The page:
disavowed them later in his career.
"They Don't Need Clothes
To Strike A Pose" JOE DANTE "As the pictures went on, they became
a little more threadbare [pun unintended], and when "Cover
Girl Models" rolled around, it was pretty much the mideer? (end) of
the period." But what it did have, was it did have was a lot of
dresses because they were supposed to be fashion models, and we
said, 'They're always over exposed, (and in unison with ALAN
ARKUSH) but they're never underdeveloped. Very important."
AND THEN . . . there is a clip from the movie inserted with the
voicover: " . . . If his camera could talk, he's be in jail
for statutory rape."
OH. MY. GOD.
Speaking of statutory rape: This is one of the MANY things that is
wrong with the world. Images that come to mind are Ultra music
festival with young girls in underwear as clothing or body paint.
But then look at Victoria's Secret. Young girls are supposed
to aspire to that, but it's no longer something you wear in private.
It's okay to wear whatever you want, and it's not an excuse for why
you were raped? Really. Keep telling yourself that you are not
sending a "fuck me" message when you're half naked. It may take
getting raped to make you see the light, but it's wrong.
And it's very dangerous for all women.
"They wanted love, he gave them
terror and death."
Just like real life.
Imitation is the Sincerest Form
of Flattery They go on to speak about Dir. CIRIO H. SANTIAGO'S movies (he
made more than 100),
"Firecracker" (1981)"The screen's first erotic kung fu
classic" (she's topless) and "Vampire Hookers" (1978), and
Producer/Director BOBBY SUAREZ'S "Cleopatra Wong"
(1978), "Bionic Boy" (1977), "Dynamite Johnson: The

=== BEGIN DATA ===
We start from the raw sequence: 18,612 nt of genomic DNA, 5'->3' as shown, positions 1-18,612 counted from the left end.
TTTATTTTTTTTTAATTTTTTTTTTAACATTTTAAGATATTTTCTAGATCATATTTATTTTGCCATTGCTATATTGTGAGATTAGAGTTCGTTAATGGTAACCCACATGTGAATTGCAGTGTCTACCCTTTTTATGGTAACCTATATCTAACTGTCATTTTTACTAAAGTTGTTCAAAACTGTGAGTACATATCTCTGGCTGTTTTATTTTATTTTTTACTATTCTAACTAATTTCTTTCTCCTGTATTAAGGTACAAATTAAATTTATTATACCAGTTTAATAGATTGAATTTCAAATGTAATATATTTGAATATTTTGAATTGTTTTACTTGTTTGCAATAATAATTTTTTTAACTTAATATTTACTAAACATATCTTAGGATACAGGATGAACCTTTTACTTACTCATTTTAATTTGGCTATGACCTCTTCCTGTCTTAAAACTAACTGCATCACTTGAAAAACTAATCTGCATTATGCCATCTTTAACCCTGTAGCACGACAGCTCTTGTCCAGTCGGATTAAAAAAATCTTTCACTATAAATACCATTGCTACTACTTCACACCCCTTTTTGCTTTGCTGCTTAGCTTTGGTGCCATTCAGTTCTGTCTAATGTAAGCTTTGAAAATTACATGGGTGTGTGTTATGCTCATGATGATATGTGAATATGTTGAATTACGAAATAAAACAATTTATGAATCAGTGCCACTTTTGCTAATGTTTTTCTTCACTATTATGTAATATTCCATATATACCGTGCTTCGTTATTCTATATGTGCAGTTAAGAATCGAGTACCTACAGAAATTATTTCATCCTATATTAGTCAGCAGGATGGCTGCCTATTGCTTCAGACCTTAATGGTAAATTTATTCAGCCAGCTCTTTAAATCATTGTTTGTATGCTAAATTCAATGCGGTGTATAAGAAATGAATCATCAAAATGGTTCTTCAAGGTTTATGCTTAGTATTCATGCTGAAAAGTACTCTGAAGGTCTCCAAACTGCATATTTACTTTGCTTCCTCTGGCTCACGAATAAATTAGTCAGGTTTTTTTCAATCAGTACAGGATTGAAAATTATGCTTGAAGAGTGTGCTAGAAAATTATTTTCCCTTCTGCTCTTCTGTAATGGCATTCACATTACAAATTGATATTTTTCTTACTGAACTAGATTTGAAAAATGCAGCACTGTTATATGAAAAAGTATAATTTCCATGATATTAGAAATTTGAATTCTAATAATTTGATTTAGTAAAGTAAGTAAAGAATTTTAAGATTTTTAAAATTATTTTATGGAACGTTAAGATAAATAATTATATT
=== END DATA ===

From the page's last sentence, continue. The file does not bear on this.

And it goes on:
Return of The Bionic Boy" (1979), and "The One-Armed
It hit me that, in as short as the clips were they were showing
of these movies, that they reminded me of scenes in other, later,
Action Movies, like "Commando" (1985) (garden shootout), "XXX"
(2002) (motorcycle on the barn), and "The Condemned'
(2007) (helicopter scene).
Winding Down In the overall 'big picture' about making movies in the
Philippines, they cover FRANCIS FORD COPPOLA'S "Apocalypse Now",
a circus, and the "Weng Weng" movies, a freak show (a 2' 9"
actor Ernesto de la Cruz), and the effect of market
saturation, distribution, critical, and the demise of drive-ins/grindhouses.
The unstable political situation in the Philippines ultimately
killed filmmaking there.
Looking back, I credit New York Mayor ED KOCH (served
1978-89) with helping put an end to these movies. He sounded off
about the growing crime in New York City and did something about it,
including cleaning up Times Square where there were many porno
houses. To me, it was a dose of sanity to stop making objectionable
movies. Like we came to our senses.
Likening "Jaws" (1975) to a ROGER CORMAN film, they
mention "Pirhana" (1978), "Up From The Depths" (1979),
and "Humanoids of the Deep" (1980), they make the point
that when these movies imitated big hits, they flopped, and says the
helped kill them as well.
Female Action Leads
At the end when the credits roll, actress GLORIA HENDRY says "We
did have an audience for these movies, which helped the studios go
'Ha-huh, I think I'll have another female Action lead, which is
good, very good." Riiiiggghttt. Like that happened.
Not until now has this even begun to happen with Gina Carano,
and with Scarlett Johansson being given her own Black
Widow movie. Cynthia Rothrock toiled practically in